• Possession Regain in play by Duel

  • Possession Regain in play by Interception

  • Possession Regain interception GK

These stats are adjusted per possession against to highlight how frequently sides regain possession when the opposition have it.

If we start by looking at the lower end of the scale you can see that St. Johnstone are in the mix with the three relegation candidates. This further suggests either St. Johnstone are happy to sit back and allow sides to play or they are really ineffectual at regaining possession. A duel success rate of 51% is one of the highest in the league, whilst their number of duels per possession against (4.89) is the second lowest in the league which would indicate that the former is more likely.

By comparison a side who have found themselves, somewhat surprisingly, in the battle for a top 6 finish is Livingston. After their 3-1 home win at the weekend only a point currently separates the two sides from opposite ends of the M90 and its pretty clear that their styles differ quite considerably. Livingston don’t concede as much possession and that’s down to their much better regain rates, especially from interceptions. Their high press against St Johnstone this weekend was key to the first phase of the attack that eventually lead to Sibbald’s goal.

A high press forces Joe Shaughnessy into a rash decision that eventually sees him playing a slack pas to Sean Goss which is intercepted by the more alert Keaghan Jacobs who gets the jump on David Wotherspoon

On to the sides at the better end of the scale it, whilst the two Glasgow sides give up similar amounts of possession, it is Rangers who have the best possession regain rate. A figure backed up by their far superior duel regain rate, which much like Livingston, is underpinned by a high press.

Alfredo Morelos spots the pass from Lewis Stevenson and capitalises on some poor decision making. Scott Arfield’s run towards Mark Milligan puts Paul Hanlon off making the pass and he instead decides to try and shield the ball unsuccessfully.

Finally, a look at sides possession regain rate either side of the half way line.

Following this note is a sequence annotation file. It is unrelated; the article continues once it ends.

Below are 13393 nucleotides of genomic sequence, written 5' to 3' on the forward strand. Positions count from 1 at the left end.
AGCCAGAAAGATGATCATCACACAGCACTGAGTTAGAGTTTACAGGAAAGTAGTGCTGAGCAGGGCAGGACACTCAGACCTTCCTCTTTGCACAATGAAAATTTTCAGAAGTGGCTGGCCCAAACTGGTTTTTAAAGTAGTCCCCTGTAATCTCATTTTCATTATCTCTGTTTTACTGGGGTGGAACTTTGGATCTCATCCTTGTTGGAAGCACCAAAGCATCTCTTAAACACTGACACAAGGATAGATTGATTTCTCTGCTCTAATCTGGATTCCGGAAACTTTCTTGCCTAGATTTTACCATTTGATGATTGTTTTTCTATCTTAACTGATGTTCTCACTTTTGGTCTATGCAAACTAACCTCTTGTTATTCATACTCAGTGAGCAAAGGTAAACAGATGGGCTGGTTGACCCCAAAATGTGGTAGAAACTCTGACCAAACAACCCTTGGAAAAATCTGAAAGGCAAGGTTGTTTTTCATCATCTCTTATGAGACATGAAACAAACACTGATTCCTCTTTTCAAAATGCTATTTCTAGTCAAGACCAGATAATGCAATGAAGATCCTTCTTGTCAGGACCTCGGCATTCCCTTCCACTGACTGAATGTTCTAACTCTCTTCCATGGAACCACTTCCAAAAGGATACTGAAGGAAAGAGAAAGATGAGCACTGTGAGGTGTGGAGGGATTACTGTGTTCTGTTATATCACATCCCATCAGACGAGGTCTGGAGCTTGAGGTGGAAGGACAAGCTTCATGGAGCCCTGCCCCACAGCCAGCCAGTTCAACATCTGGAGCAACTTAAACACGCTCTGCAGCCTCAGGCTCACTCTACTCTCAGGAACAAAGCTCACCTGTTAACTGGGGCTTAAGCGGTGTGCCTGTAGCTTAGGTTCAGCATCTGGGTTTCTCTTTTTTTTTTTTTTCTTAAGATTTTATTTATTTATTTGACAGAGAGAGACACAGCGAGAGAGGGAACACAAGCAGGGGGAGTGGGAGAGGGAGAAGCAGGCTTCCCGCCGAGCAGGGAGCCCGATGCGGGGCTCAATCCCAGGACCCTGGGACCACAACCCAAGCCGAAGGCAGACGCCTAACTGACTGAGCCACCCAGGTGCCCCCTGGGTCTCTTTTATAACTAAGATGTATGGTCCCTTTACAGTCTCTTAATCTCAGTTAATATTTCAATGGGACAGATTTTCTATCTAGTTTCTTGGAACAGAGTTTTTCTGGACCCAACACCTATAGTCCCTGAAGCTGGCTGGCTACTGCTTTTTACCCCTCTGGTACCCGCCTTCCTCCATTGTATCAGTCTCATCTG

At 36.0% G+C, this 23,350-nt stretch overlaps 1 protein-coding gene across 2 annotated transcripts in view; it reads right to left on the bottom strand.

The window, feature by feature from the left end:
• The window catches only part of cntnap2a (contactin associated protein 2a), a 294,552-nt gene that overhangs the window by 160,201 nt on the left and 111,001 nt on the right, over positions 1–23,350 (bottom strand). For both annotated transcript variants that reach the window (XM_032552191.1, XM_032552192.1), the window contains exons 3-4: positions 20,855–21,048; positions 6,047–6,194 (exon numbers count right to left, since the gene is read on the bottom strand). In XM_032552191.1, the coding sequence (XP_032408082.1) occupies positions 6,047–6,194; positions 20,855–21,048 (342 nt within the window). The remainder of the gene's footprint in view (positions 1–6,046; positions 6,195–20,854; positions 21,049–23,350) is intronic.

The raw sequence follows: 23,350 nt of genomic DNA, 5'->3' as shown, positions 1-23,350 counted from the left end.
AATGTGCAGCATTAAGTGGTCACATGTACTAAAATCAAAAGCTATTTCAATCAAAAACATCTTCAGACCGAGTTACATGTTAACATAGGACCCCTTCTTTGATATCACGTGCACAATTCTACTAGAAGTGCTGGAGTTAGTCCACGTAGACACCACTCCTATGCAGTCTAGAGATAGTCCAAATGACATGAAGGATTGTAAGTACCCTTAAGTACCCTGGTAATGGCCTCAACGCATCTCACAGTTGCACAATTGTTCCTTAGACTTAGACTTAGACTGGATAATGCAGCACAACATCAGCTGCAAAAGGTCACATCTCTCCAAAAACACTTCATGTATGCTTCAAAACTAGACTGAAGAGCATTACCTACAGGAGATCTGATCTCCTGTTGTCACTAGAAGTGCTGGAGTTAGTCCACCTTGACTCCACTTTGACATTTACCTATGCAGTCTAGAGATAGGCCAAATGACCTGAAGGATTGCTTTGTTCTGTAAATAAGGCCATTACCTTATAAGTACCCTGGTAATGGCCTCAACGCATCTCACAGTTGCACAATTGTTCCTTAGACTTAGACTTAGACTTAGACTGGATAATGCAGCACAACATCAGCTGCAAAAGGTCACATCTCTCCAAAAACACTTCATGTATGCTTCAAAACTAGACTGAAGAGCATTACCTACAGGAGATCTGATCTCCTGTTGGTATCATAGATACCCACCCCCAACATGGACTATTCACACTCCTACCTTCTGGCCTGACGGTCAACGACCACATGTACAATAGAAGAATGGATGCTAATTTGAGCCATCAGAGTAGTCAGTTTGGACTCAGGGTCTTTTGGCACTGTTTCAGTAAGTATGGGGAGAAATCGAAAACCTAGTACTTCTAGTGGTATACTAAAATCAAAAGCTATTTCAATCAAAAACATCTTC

Two sides that stand out to me are Livingston and Motherwell. While I’ve touched on Livingston’s high press earlier in the article there is another aspect of their play that would put them high in the Possession Regain rates in the opponent’s half, propensity to play long ball. For most of the season the two sides have been hitting long balls up to a target man and both look to recover the second ball if they lose initial aerial duel.

Another thing I’ve referenced is Rangers pressing. They are one of the most aggressive sides in the league, as indicated by having the highest total duels per possession (6.96) and the highest possession regain rate in their own half of any club.

Whilst Celtic are not far behind, their numbers show that they look to regain possession more in the opposition’s half. Their possession-based game means that teams tend to sit deep against them so they do spend a lot of time deep into the opposition half, this means that they can often find themselves losing and recovering possession before it even gets to their own half.

A side consistently poor across both metrics is St Mirren. A side who manage to lose possession more frequently than any other side and also have the lowest possession regain rate, it stands to reason that they have the lowest possession for in the league.

Conclusion

There is a tendency when people look at sports data to only use it to rank who is the best/worst and whilst with some metrics this is applicable, a lot of stats get misrepresented in this way. This article has hopefully highlighted that data can be adjusted in ways that better complement tactical analysis while still conforming to the ‘eye test’ that many folks wish to hold analysis to.

As an Englishmen living in England, I can tell you that Scottish football is often thrown under the bus by media outlets south of the border. It’s easily dismissed as being behind the times but it’s a lot more interesting than they think. Stylistically sides in Scotland are a lot more varied than they get credit for, and hopefully that comes across in my Per Possession adjustments.